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obedience, or obedience with imperfections; and therefore to have obedience attended with imperfections, is no breach of it ; for it is as much as it requires. And they cannot be a breach of their old law ; for that, they say, is entirely abolished, and we never were under it. They say it would not be just in God to require of us perfect obedience, because it would not be just in God to require more than we can perform, or to punish us for failing of it. And therefore, by their own scheme, the imperfections of our obedience do not deserve to be punished. What need therefore of Christ's dying to satisfy for them? What need of his suffering to satisfy for that which is no fault, and in its own nature deserves no suffering? What need of Christ's dying to purchase, that our imperfect obedience should be accepted, when, according to their scheme, it would be unjust in itself that any other obedience than imperfect should be required? What need of Christ's dying to make way for God's accepting such an obedience, as it would be unjust in him not to accept? Is there any need of Christ's dying to prevail with God not to do unrighteously? If it be said that Christ died to satisfy that old law for us, that so we might not be under it, but that there might be room for our be. ing under a more mild law; still I would inquire, what need of Christ's dying that we might not be under a law, which (by their principles) it would be unjust that we should be under, whether Christ had died or no, because in our present state we are not able to keep it ?"* The glaring
President Edwards on the Freedom of the Will, page 153, 159.
inconsistencies which this author has judiciously pointed out, I apprehend, can never be reconciled upon these principles. I now proceed,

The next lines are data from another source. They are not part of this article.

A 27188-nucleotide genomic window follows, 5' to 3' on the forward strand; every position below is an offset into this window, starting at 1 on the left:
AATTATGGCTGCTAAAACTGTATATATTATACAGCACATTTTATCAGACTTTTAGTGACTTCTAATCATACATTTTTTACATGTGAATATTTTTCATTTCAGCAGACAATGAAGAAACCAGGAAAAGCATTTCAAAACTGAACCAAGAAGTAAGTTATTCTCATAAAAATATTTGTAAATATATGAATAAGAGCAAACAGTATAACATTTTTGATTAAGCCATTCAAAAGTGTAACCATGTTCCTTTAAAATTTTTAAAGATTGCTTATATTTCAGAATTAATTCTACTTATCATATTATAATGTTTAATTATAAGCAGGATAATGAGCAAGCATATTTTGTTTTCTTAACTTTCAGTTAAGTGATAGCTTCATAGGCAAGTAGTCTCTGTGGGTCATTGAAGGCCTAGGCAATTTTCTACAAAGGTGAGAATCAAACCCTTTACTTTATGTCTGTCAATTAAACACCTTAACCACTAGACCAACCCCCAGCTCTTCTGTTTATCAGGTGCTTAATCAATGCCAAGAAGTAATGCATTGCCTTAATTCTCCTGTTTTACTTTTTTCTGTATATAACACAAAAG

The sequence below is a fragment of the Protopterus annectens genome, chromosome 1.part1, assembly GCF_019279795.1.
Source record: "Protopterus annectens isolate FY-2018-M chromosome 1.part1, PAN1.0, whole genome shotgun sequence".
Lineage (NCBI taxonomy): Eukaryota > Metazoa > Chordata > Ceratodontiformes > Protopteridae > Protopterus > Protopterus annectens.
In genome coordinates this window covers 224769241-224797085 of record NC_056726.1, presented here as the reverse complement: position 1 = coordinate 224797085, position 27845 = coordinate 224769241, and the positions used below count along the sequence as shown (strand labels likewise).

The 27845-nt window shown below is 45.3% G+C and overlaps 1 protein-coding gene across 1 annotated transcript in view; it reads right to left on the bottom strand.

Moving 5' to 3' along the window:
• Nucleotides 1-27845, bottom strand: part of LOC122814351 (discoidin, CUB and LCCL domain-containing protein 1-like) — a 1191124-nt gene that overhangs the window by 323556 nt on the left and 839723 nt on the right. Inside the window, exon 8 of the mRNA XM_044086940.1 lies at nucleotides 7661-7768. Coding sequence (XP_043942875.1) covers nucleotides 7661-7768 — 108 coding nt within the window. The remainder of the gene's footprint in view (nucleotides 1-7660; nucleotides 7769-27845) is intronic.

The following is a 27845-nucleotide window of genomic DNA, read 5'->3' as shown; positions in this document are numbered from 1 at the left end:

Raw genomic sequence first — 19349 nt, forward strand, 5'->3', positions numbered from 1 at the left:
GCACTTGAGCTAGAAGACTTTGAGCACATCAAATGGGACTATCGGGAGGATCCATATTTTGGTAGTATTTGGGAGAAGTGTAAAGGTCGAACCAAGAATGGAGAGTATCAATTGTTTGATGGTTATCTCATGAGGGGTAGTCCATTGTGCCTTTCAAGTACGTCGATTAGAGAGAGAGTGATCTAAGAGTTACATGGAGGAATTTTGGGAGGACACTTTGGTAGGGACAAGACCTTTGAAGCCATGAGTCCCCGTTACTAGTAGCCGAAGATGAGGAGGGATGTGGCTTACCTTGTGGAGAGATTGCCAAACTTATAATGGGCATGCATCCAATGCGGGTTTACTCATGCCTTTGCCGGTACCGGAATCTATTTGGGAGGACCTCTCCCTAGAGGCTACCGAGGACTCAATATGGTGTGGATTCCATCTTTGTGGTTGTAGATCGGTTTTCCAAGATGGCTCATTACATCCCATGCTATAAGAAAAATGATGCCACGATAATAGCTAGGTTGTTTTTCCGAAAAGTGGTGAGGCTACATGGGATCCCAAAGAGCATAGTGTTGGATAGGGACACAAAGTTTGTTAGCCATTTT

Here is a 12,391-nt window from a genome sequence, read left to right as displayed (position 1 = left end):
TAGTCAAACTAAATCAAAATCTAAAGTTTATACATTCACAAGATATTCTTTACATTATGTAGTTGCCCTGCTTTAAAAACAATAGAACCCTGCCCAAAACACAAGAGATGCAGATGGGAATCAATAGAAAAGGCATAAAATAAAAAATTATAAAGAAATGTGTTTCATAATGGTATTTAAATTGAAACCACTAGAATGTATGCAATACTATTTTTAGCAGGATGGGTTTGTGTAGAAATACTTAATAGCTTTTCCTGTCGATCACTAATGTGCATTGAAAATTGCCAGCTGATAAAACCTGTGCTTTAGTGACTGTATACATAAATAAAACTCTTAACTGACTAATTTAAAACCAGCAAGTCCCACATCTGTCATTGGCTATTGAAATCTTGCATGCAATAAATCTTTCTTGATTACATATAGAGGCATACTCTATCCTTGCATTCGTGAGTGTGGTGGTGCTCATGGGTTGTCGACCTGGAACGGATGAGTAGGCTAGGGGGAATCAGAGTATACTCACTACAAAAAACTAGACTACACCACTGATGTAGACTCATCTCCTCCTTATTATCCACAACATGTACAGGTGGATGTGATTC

III. To shew that the sinner, upon his becoming experimentally acquainted with the grace of the gospel, is thereby led to renounce all confidence in the flesh; and to expect acceptance with God, only on account of that righteousness which is through the faith of Christ.
This observation is contained in, and proved by the text. But what things were gain to me (while a Pharisee) these I counted loss for Cbrist, (upon my conversion to Christianity.) Yea, doubtless, and I (do now, as a believer in Jesus and an apostle) count all things (whether birth privileges, legal observances, submission to gospel ordinances, zeal, diligence, and fidelity in the ministry, &c.) but loss, for the excellency of the knowledge of Christ Jesus my Lord: for whom I have suffered the loss of all things (of all things as explained above; and of all temporal good things, such as the good opinion of my countrymen, the way to wealth and preferment, a fixed and quiet habitation; and instead of these I became exposed to bonds, stripes, and imprisonment : yea, and death itself ;) and do count them but dung that. I may win Christ, (who is alpha and omega, the sum total of the Christian's treasure) and be found in him (to such there is no condemnation ; Rom. viii. 1.) not having minc own righteousness, which is of the law, but that which is through the faith of Christ, the righteousness which is of God by faith. This
passage is plain and striking. In it St. Paul assures us what his views had been, so long
as he remained ignorant of the glorious gospel ; and declares in the most explicit manner, that the high esteem he had long entertained for his own obedience was entirely removed, by an acquaintance with the riches of grace. Observe the pains he takes to explode his own, and extol the righteousness of Jesus He views them in contrast, tramples on the one, and glories in the other. The eyes of his mind having been opened, he sees that all his attempts to obtain the divine favour, by a course of obedience, were loss; a loss of time, and a loss of labour ; and that if God had not plucked him as a brand from the burning, he should have lost his immortal soul!